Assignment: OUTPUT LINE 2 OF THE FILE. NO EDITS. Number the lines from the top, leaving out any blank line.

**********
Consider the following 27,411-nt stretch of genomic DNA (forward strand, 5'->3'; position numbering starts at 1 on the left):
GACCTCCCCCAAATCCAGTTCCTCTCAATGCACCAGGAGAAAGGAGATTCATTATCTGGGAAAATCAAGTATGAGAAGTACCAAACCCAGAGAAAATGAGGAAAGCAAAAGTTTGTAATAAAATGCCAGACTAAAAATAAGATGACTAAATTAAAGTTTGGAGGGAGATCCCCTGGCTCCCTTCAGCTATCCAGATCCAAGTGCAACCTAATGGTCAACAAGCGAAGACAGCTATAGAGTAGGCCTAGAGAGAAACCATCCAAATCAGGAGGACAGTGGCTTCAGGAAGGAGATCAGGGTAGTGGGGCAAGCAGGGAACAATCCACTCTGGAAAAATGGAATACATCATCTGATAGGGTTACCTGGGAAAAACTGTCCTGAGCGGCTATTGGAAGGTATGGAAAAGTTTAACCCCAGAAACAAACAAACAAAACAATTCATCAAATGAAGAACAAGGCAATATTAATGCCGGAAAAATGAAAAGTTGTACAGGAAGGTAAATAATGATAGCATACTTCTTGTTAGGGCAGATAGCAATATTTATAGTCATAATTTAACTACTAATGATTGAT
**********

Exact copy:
GACCTCCCCCAAATCCAGTTCCTCTCAATGCACCAGGAGAAAGGAGATTCATTATCTGGGAAAATCAAGTATGAGAAGTACCAAACCCAGAGAAAATGAGGAAAGCAAAAGTTTGTAATAAAATGCCAGACTAAAAATAAGATGACTAAATTAAAGTTTGGAGGGAGATCCCCTGGCTCCCTTCAGCTATCCAGATCCAAGTGCAACCTAATGGTCAACAAGCGAAGACAGCTATAGAGTAGGCCTAGAGAGAAACCATCCAAATCAGGAGGACAGTGGCTTCAGGAAGGAGATCAGGGTAGTGGGGCAAGCAGGGAACAATCCACTCTGGAAAAATGGAATACATCATCTGATAGGGTTACCTGGGAAAAACTGTCCTGAGCGGCTATTGGAAGGTATGGAAAAGTTTAACCCCAGAAACAAACAAACAAAACAATTCATCAAATGAAGAACAAGGCAATATTAATGCCGGAAAAATGAAAAGTTGTACAGGAAGGTAAATAATGATAGCATACTTCTTGTTAGGGCAGATAGCAATATTTATAGTCATAATTTAACTACTAATGATTGAT